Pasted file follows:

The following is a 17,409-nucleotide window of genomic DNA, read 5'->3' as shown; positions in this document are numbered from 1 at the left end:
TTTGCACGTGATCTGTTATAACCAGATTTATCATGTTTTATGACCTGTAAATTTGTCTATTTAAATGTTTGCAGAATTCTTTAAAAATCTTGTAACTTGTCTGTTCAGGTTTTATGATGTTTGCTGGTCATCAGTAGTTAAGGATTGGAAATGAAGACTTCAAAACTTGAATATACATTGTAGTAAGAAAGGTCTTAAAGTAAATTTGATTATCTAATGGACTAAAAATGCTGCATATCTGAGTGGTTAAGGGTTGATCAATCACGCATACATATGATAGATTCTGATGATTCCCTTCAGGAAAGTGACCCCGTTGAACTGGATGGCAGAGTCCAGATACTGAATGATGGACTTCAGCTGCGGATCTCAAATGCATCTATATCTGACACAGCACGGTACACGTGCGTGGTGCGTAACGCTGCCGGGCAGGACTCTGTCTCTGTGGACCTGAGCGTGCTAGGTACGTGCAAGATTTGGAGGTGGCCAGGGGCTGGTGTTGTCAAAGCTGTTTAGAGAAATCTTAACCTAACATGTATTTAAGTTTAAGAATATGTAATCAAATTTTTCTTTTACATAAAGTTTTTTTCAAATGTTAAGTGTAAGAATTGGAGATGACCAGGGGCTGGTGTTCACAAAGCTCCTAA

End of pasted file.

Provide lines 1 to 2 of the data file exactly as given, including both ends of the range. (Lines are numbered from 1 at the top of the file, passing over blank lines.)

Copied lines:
The following is a 17,409-nucleotide window of genomic DNA, read 5'->3' as shown; positions in this document are numbered from 1 at the left end:
TTTGCACGTGATCTGTTATAACCAGATTTATCATGTTTTATGACCTGTAAATTTGTCTATTTAAATGTTTGCAGAATTCTTTAAAAATCTTGTAACTTGTCTGTTCAGGTTTTATGATGTTTGCTGGTCATCAGTAGTTAAGGATTGGAAATGAAGACTTCAAAACTTGAATATACATTGTAGTAAGAAAGGTCTTAAAGTAAATTTGATTATCTAATGGACTAAAAATGCTGCATATCTGAGTGGTTAAGGGTTGATCAATCACGCATACATATGATAGATTCTGATGATTCCCTTCAGGAAAGTGACCCCGTTGAACTGGATGGCAGAGTCCAGATACTGAATGATGGACTTCAGCTGCGGATCTCAAATGCATCTATATCTGACACAGCACGGTACACGTGCGTGGTGCGTAACGCTGCCGGGCAGGACTCTGTCTCTGTGGACCTGAGCGTGCTAGGTACGTGCAAGATTTGGAGGTGGCCAGGGGCTGGTGTTGTCAAAGCTGTTTAGAGAAATCTTAACCTAACATGTATTTAAGTTTAAGAATATGTAATCAAATTTTTCTTTTACATAAAGTTTTTTTCAAATGTTAAGTGTAAGAATTGGAGATGACCAGGGGCTGGTGTTCACAAAGCTCCTAA